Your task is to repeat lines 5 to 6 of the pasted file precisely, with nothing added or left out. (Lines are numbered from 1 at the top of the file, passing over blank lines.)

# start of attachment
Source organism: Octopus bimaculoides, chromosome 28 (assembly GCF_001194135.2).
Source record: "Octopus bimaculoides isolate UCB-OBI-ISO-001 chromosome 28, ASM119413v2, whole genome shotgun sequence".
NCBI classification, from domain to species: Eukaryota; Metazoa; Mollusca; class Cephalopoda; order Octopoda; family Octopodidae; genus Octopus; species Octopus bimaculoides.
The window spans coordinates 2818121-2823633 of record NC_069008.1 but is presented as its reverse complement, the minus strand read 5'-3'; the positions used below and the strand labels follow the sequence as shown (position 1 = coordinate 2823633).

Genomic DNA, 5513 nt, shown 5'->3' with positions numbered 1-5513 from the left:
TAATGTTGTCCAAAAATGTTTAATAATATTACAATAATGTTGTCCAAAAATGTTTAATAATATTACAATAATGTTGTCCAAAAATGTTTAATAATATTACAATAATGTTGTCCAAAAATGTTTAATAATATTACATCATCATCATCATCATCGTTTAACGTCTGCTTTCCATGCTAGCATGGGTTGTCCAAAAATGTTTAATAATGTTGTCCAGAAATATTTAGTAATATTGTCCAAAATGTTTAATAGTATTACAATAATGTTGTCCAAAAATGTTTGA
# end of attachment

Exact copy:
Genomic DNA, 5513 nt, shown 5'->3' with positions numbered 1-5513 from the left:
TAATGTTGTCCAAAAATGTTTAATAATATTACAATAATGTTGTCCAAAAATGTTTAATAATATTACAATAATGTTGTCCAAAAATGTTTAATAATATTACAATAATGTTGTCCAAAAATGTTTAATAATATTACATCATCATCATCATCATCGTTTAACGTCTGCTTTCCATGCTAGCATGGGTTGTCCAAAAATGTTTAATAATGTTGTCCAGAAATATTTAGTAATATTGTCCAAAATGTTTAATAGTATTACAATAATGTTGTCCAAAAATGTTTGA